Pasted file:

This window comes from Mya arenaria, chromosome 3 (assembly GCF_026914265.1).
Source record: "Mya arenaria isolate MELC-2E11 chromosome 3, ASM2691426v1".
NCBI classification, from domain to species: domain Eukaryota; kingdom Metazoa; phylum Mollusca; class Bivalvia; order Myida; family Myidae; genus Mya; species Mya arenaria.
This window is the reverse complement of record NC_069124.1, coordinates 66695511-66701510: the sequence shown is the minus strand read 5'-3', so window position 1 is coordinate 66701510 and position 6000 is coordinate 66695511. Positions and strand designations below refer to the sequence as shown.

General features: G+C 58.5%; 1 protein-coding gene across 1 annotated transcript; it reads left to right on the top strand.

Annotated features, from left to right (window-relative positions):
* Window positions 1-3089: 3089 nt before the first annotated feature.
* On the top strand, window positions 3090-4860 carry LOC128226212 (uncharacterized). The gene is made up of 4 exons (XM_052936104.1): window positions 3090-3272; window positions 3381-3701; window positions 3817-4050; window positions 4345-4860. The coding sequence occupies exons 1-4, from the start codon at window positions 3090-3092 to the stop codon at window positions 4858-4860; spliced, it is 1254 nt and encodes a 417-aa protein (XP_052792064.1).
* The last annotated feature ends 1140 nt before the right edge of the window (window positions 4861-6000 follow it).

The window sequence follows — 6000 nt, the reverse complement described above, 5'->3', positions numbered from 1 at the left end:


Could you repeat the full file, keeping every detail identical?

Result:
This window comes from Mya arenaria, chromosome 3 (assembly GCF_026914265.1).
Source record: "Mya arenaria isolate MELC-2E11 chromosome 3, ASM2691426v1".
NCBI classification, from domain to species: domain Eukaryota; kingdom Metazoa; phylum Mollusca; class Bivalvia; order Myida; family Myidae; genus Mya; species Mya arenaria.
This window is the reverse complement of record NC_069124.1, coordinates 66695511-66701510: the sequence shown is the minus strand read 5'-3', so window position 1 is coordinate 66701510 and position 6000 is coordinate 66695511. Positions and strand designations below refer to the sequence as shown.

General features: G+C 58.5%; 1 protein-coding gene across 1 annotated transcript; it reads left to right on the top strand.

Annotated features, from left to right (window-relative positions):
* Window positions 1-3089: 3089 nt before the first annotated feature.
* On the top strand, window positions 3090-4860 carry LOC128226212 (uncharacterized). The gene is made up of 4 exons (XM_052936104.1): window positions 3090-3272; window positions 3381-3701; window positions 3817-4050; window positions 4345-4860. The coding sequence occupies exons 1-4, from the start codon at window positions 3090-3092 to the stop codon at window positions 4858-4860; spliced, it is 1254 nt and encodes a 417-aa protein (XP_052792064.1).
* The last annotated feature ends 1140 nt before the right edge of the window (window positions 4861-6000 follow it).

The window sequence follows — 6000 nt, the reverse complement described above, 5'->3', positions numbered from 1 at the left end: